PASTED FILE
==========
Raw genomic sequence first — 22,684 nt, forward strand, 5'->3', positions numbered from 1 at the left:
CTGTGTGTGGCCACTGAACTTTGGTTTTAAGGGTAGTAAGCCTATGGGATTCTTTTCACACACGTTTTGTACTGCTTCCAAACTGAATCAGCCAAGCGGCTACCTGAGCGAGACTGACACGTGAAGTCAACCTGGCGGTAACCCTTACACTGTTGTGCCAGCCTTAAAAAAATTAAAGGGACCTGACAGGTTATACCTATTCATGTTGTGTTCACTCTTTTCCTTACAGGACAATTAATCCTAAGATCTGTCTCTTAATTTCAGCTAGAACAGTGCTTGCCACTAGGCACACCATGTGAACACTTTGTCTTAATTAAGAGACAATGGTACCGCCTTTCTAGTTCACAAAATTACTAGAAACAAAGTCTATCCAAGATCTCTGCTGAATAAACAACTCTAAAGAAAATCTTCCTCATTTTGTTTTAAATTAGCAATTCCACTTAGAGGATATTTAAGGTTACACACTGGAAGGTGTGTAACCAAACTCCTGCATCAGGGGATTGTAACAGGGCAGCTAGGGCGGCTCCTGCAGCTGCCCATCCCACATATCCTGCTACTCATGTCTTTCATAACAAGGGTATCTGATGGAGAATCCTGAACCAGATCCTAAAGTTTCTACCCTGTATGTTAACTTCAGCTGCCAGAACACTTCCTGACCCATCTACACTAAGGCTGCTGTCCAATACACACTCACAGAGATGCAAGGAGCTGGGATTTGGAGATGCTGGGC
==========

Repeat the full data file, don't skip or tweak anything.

Raw genomic sequence first — 22,684 nt, forward strand, 5'->3', positions numbered from 1 at the left:
CTGTGTGTGGCCACTGAACTTTGGTTTTAAGGGTAGTAAGCCTATGGGATTCTTTTCACACACGTTTTGTACTGCTTCCAAACTGAATCAGCCAAGCGGCTACCTGAGCGAGACTGACACGTGAAGTCAACCTGGCGGTAACCCTTACACTGTTGTGCCAGCCTTAAAAAAATTAAAGGGACCTGACAGGTTATACCTATTCATGTTGTGTTCACTCTTTTCCTTACAGGACAATTAATCCTAAGATCTGTCTCTTAATTTCAGCTAGAACAGTGCTTGCCACTAGGCACACCATGTGAACACTTTGTCTTAATTAAGAGACAATGGTACCGCCTTTCTAGTTCACAAAATTACTAGAAACAAAGTCTATCCAAGATCTCTGCTGAATAAACAACTCTAAAGAAAATCTTCCTCATTTTGTTTTAAATTAGCAATTCCACTTAGAGGATATTTAAGGTTACACACTGGAAGGTGTGTAACCAAACTCCTGCATCAGGGGATTGTAACAGGGCAGCTAGGGCGGCTCCTGCAGCTGCCCATCCCACATATCCTGCTACTCATGTCTTTCATAACAAGGGTATCTGATGGAGAATCCTGAACCAGATCCTAAAGTTTCTACCCTGTATGTTAACTTCAGCTGCCAGAACACTTCCTGACCCATCTACACTAAGGCTGCTGTCCAATACACACTCACAGAGATGCAAGGAGCTGGGATTTGGAGATGCTGGGC